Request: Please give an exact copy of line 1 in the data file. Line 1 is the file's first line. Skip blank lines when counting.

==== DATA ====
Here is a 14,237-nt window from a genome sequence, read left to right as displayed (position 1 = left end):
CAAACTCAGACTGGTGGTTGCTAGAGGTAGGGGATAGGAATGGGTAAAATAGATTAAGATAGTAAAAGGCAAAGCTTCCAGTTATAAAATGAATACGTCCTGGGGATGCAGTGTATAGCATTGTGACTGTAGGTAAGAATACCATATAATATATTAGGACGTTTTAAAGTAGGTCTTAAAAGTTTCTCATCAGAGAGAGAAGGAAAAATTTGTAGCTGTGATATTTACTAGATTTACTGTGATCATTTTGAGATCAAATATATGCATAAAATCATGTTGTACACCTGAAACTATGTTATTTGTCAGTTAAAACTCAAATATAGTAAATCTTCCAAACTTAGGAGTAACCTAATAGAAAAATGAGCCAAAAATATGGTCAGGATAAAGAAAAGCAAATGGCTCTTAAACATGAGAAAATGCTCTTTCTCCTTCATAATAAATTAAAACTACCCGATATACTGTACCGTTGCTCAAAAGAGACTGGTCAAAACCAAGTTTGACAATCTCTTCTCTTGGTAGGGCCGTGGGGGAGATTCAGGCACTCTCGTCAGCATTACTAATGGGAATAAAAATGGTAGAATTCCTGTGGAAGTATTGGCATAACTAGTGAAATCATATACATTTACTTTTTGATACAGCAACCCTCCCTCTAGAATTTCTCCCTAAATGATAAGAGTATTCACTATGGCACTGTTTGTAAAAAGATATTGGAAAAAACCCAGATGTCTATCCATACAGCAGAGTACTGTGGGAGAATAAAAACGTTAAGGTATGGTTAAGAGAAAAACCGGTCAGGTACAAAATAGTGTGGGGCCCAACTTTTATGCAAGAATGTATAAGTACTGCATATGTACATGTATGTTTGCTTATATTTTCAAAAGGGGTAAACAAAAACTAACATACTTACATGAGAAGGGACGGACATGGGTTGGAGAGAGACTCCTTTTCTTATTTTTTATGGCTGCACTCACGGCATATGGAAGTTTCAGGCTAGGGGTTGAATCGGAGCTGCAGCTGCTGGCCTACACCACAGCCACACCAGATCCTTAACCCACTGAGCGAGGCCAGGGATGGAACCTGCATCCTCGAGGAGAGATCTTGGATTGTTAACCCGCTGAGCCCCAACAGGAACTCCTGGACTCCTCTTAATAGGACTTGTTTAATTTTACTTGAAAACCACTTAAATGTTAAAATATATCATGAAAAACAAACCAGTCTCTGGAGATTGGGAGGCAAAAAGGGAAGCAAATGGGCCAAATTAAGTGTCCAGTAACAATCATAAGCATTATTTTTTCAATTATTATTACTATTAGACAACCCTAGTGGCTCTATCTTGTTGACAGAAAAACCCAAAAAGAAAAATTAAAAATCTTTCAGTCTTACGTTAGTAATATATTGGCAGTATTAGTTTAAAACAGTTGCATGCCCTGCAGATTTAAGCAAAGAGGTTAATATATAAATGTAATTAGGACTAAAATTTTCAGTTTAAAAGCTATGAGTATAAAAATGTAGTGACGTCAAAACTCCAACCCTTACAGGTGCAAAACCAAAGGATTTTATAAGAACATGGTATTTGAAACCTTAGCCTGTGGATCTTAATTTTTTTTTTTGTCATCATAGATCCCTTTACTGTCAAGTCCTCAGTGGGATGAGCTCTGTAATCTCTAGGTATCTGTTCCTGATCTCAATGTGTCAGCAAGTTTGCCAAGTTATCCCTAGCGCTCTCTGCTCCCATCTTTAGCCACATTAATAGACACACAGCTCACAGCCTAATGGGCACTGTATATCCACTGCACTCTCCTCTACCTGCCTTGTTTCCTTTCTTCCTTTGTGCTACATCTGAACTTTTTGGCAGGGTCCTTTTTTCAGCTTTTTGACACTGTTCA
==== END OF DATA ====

Here is a 14,237-nt window from a genome sequence, read left to right as displayed (position 1 = left end):